Priyanka Chopra says she once lost a movie role because of her skin color.
The Indian-American actress who has starred in blockbusters like “Baywatch” and the hit ABC drama “Quantico” has opened up about her experience with discrimination in Hollywood.
“It happened last year,” she told In Style. “I was out for a movie, and somebody (from the studio) called one of my agents and said, ‘She’s the wrong — what word did they use? — ‘physicality.’”
Chopra thought it was her weight or body image that was the issue at first.
“So in my defense as an actor, I’m like, ‘Do I need to be skinnier? Do I need to get in shape? Do I need to have abs?’ Like, what does ‘wrong physicality’ mean?” Chopra continued. “And then my agent broke it down for me. Like, ‘I think, Priy, they meant that they wanted someone who’s not brown.’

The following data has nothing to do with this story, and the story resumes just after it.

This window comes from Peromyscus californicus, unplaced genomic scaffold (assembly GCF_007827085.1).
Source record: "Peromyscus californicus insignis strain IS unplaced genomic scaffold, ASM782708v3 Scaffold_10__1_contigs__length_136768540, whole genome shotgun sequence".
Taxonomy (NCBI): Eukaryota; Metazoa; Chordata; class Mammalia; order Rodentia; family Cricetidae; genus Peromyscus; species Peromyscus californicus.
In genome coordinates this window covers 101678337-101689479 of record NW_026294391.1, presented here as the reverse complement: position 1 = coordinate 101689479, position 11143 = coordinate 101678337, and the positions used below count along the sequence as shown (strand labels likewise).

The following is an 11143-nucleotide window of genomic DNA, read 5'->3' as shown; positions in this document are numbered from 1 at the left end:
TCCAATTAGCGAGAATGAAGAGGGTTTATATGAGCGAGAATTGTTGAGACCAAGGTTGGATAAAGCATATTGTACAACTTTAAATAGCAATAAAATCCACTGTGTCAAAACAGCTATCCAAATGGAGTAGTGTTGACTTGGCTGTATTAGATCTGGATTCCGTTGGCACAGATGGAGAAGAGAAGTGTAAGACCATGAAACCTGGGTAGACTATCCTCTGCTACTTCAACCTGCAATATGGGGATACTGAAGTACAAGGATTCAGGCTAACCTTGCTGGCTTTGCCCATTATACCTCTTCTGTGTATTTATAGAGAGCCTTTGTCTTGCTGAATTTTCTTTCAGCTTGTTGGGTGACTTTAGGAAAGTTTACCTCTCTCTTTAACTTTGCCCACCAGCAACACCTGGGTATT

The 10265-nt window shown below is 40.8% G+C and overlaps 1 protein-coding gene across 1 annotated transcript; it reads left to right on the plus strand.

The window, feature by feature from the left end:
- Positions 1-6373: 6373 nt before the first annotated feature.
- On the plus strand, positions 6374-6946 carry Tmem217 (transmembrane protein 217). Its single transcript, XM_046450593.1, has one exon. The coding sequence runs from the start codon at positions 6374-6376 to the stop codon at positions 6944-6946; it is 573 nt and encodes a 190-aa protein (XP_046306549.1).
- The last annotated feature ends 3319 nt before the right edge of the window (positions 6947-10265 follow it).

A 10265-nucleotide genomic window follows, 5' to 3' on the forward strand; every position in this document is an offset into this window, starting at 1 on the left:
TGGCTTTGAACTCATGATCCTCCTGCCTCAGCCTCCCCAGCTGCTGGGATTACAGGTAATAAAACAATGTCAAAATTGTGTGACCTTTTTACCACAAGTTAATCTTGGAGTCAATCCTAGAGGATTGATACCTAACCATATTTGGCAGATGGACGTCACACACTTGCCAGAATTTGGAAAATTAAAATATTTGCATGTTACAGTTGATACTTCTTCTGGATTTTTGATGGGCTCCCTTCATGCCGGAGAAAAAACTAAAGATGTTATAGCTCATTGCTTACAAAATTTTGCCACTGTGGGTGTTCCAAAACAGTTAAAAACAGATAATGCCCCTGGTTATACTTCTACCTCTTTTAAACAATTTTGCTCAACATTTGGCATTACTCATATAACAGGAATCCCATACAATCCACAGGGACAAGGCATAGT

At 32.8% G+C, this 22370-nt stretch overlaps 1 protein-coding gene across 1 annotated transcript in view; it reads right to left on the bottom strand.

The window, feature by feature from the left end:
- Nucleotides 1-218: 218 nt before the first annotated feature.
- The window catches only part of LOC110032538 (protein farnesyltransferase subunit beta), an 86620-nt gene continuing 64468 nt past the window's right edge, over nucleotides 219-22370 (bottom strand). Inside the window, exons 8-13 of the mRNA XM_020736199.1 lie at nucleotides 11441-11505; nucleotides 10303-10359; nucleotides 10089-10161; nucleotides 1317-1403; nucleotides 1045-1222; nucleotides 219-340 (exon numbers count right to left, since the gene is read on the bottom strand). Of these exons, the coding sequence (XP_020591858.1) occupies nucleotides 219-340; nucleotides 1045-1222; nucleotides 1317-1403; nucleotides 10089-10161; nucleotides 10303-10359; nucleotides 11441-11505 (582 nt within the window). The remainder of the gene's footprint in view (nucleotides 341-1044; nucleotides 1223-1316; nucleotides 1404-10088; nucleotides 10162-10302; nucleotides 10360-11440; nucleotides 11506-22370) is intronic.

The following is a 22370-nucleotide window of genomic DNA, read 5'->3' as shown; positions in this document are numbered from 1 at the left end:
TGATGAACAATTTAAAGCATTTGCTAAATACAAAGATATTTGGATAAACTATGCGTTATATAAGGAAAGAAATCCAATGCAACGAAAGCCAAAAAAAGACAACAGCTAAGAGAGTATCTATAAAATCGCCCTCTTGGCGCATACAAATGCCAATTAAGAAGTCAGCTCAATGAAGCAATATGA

“It affected me,” she added.
The 35-year-old star, who rose to fame in more than 50 Bollywood films, went on to discuss the wage gap that women of color in the industry face.
“No one will say that a woman is getting paid less because she’s a woman of color, but the numbers mostly end up reflecting that,” she said.
It’s worth noting that white and Asian college-educated women also earn roughly 80% the hourly wages of white college-educated men (around $25 and $27). However, black and Hispanic women with the same college degree earn only about 70% the hourly wages of similarly educated white men ($23 and $22, respectively), according to Pew Research.
Earlier this year, Chopra told “TODAY’s” Willie Geist that she faced vicious bullying and racism as a teen when she moved from India to the U.S.
“That was my first sort of experience and brush with racism in a big way, where I was made to feel so uncomfortable about the way I look or where I came from, I started believing that I probably was less,” the actress said.
Her experiences have prompted her to partake in anti-bullying efforts, and champion for humanitarian causes. Most recently, Chopra, a Unicef goodwill ambassador, visited India in between filming “Quantico” in Ireland to deliver a talk about the importance of child education in rural India.